The Utah State Archives is wrapping up a yearslong recognition of the 100th anniversary since the end of World War I (also known as a centenary).
As a repository of a number of military records, we knew there would be an opportunity to introduce them to a new audience keen to learn about the Great War. The motivation came from our former Outreach and Advocacy Archivist Rae Gifford. Rae had previously worked for the National World War I Museum in Kansas City, Missouri while completing a master’s degree in history. She identified records of interest, planned their digitization, wrote a number of blog posts, and planned events all culminating on November 11, 2018.
Utah Archives Month is an annual event sponsored by archives and special collections from across Utah. All events are free and open to the public. For October 2018, the Utah State Archives held several events with the theme “Utah and the Great War: Ready and Willing.”
- From September 17 to November 12, we participated in the The World Remembers project with a slideshow featuring names of those who served from around the world. All people known to have served from Utah were submitted and included in this display, which operated simultaneously worldwide. I often paused on my way to and from offices to watch names from many countries fade in and out.
- Kent Powell, the editor of Utah and the Great War, shared his extensive knowledge on the subject from many decades as a historian and former editor of the Utah Historical Quarterly.
- Two staff members of the Archives, Rebekkah Shaw and Nathan Gardner, shared pointers on navigating family records and digitization respectively. Watch a recording online.
- Dr. Tammy Proctor of Utah State University spoke on Gender and WWI as the co-author of Gender and the Great War and An English Governess in the Great War: The Secret Diary of Mary Thorp.
- Alan Barnett of the Utah State Archives and Beau Burgess of the Fort Douglas Military Museum discussed their project to understand Noble Warrum’s book Utah in the World War (written in 1924) and how they are working to identify what has happened to the original limited-run copies of the book.
- Finally, as a Halloween “treat” Steve Thain discussed food rationing, sugar hoarding, and the Housewives Vigilance League with the title “Sugar Panic Saturday”.
While the Archives has published several digital collections in the past based on a theme, World War I was the most extensive topic I’ve ever managed for the Digital Archives. The content was needed right away for blog posts and exhibits, and the usual process was not adequate. Through extensive collaboration, we made it work. See all new collections free to access online.
- World War I Draft Board Registers, 1917-1918
- World War I Records, 1917-1923
- World War I Service Questionnaires, 1914-1918
- 145th Field Artillery Scrapbook, 1917-1918
Plus the newest and final piece, the records of the Utah Council of Defence featuring Ogden City and Tooele and Washington Counties.
Lessons from the (archival) past
While working on all these collections and projects, I had to face the reality of how archives and libraries handled preservation and access in the past. Perhaps influenced by the global microfilming program of the Genealogical Society of Utah (now FamilySearch) in the mid-20th century, the Utah State Archives embraced microfilm technology early and with enthusiasm. The full implications of this practice are beyond the scope of one post, but it’s relevant when it comes to the records of World War I. For one of the complications of creating these digital collections was the nearly total absence of original paper formats.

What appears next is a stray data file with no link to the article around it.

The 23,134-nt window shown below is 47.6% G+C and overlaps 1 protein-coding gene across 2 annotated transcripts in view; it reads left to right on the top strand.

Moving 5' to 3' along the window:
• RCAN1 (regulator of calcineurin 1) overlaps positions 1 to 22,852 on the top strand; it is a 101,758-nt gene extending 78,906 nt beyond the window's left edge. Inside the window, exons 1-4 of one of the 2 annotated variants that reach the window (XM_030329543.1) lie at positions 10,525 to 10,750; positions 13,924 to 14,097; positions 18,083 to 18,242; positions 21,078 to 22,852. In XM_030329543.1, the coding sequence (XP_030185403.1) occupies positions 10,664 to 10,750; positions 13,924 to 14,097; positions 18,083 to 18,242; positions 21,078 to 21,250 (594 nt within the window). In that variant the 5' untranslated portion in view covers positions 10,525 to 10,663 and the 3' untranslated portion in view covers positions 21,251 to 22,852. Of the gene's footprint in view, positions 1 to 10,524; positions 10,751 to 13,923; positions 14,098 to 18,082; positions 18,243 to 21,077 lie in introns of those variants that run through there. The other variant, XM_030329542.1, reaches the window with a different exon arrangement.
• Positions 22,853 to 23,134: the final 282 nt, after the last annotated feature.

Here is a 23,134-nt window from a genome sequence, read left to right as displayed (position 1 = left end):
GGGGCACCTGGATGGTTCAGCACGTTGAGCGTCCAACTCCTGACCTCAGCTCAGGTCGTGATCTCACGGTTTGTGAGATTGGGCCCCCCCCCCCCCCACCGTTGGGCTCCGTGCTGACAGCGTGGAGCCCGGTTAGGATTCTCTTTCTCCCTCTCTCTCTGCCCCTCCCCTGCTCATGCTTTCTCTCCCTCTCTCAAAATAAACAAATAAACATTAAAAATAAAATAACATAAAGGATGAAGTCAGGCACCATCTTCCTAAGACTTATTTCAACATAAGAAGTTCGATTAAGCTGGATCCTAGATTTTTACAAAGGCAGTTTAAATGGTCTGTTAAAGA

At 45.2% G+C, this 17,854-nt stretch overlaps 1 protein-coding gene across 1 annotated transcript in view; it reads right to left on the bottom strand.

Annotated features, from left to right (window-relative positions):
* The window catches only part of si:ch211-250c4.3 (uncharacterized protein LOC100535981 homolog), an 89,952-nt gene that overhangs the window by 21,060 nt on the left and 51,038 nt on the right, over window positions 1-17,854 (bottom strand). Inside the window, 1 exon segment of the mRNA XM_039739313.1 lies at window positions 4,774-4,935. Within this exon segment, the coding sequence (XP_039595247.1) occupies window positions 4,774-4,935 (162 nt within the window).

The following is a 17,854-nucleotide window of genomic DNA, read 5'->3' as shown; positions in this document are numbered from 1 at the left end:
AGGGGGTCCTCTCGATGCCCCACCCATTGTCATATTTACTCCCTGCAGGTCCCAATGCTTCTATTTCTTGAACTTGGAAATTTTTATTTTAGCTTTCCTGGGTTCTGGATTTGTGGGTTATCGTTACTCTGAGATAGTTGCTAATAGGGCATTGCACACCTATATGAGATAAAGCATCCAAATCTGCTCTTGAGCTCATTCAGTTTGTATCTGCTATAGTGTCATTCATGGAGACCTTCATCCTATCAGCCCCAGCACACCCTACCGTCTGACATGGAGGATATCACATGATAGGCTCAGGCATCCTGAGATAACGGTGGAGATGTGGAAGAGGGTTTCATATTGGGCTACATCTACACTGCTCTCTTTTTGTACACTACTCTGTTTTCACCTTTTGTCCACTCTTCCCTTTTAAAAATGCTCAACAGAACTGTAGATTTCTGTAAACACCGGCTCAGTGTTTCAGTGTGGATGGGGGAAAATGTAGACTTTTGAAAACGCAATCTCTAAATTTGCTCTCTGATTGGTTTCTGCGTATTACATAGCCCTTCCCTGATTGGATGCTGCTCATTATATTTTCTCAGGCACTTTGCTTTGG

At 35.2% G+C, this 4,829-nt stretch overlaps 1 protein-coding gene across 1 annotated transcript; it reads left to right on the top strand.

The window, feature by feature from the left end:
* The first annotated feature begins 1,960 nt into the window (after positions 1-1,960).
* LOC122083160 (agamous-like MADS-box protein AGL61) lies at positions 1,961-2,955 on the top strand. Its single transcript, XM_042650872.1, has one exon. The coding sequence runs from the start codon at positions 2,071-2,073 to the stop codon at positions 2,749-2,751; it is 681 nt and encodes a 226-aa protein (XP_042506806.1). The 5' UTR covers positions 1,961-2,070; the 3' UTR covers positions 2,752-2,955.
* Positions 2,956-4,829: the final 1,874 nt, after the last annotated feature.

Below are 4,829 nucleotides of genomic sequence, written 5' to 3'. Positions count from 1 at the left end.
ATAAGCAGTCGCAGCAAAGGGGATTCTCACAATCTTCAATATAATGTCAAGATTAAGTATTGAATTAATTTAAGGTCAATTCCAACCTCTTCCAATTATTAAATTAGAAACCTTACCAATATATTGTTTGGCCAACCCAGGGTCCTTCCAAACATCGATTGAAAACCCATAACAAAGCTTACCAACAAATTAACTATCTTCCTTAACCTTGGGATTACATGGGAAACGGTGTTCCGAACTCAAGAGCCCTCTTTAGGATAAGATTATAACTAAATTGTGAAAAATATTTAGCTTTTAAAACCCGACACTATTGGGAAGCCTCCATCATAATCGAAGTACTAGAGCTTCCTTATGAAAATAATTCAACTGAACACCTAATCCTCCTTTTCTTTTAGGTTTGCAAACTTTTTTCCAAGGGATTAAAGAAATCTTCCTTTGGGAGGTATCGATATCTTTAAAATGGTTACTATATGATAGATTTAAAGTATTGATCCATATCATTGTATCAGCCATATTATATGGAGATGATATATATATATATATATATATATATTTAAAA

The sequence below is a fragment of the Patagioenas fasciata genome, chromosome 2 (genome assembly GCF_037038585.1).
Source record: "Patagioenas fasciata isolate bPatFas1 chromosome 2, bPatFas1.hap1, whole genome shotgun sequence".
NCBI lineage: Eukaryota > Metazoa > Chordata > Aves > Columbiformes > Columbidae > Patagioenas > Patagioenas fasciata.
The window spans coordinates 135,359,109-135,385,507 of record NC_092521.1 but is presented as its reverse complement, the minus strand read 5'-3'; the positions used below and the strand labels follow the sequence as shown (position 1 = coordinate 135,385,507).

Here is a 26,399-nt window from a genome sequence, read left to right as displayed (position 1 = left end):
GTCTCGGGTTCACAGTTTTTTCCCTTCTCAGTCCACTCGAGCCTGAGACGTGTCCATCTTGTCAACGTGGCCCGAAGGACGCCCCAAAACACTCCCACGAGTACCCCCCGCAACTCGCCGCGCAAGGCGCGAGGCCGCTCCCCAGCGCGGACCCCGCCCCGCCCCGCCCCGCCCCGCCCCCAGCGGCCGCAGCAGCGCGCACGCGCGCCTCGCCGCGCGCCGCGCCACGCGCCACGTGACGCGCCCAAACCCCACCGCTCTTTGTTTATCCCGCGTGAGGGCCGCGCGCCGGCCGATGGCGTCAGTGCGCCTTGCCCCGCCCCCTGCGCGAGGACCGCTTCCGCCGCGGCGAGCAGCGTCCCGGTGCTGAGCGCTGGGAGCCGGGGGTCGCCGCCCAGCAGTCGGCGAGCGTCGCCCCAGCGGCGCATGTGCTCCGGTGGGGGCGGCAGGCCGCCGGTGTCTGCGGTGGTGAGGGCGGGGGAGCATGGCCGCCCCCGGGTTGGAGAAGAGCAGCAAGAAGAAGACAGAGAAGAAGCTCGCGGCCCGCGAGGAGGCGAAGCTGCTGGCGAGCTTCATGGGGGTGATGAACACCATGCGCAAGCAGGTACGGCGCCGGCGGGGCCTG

Many World War I records were held by the Utah Adjutant General for decades following the conflict. With the formation of the State Archives, first as the Military Records Section in the Utah State Historical Society and then as its own division, these records were microfilmed for preservation and ease of creating accessible copies. As with many archives and libraries of the time, the new format was seen as a sufficient vehicle for the informational content and the paper was discarded.
As we’ve discovered with the recent digitization, most of the content remains with us on the film, but is not as readable as the paper would have been. It should not be a surprise, but the Archives no longer discards original formats when microfilming or digitizing records of enduring value.
A World War
World War I is now studied and taught with a more global perspective, instead of the narratives previously focused on each nation’s involvement (including the United States with its later entry). It was a great opportunity to recently see another nation’s perspective while I was already immersed in the subject. In the fall of 2018 I traveled throughout England and Wales and, while I missed the famed “Blood Swept Lands and Seas of Red” commemorative art piece, I did see signs of remembrance all over the nations that lost nearly a million people to death, injury, and disease from 1914-1918.
The sounds of the artillery were silenced over a hundred years ago, but the struggle goes on to record and preserve history for future generations. I would like to recognize the following for their contributions to all the World War I digital collections, thank you!
Avalon Snell (scanning, indexing, image editing)
Rod Swaner (scanning, digital preservation)
Nathan Gardner (scanning)
Digital Technologies at the J. Willard Marriott Library (scanning)
Alisa Bruckman (indexing, image arrangement)
Tyson Acree (indexing)
McKay Howard (indexing)
Dani Newton (indexing, image arrangement)
Michael Porter (indexing)
Jim Duke (indexing, reconciliation, image arrangement)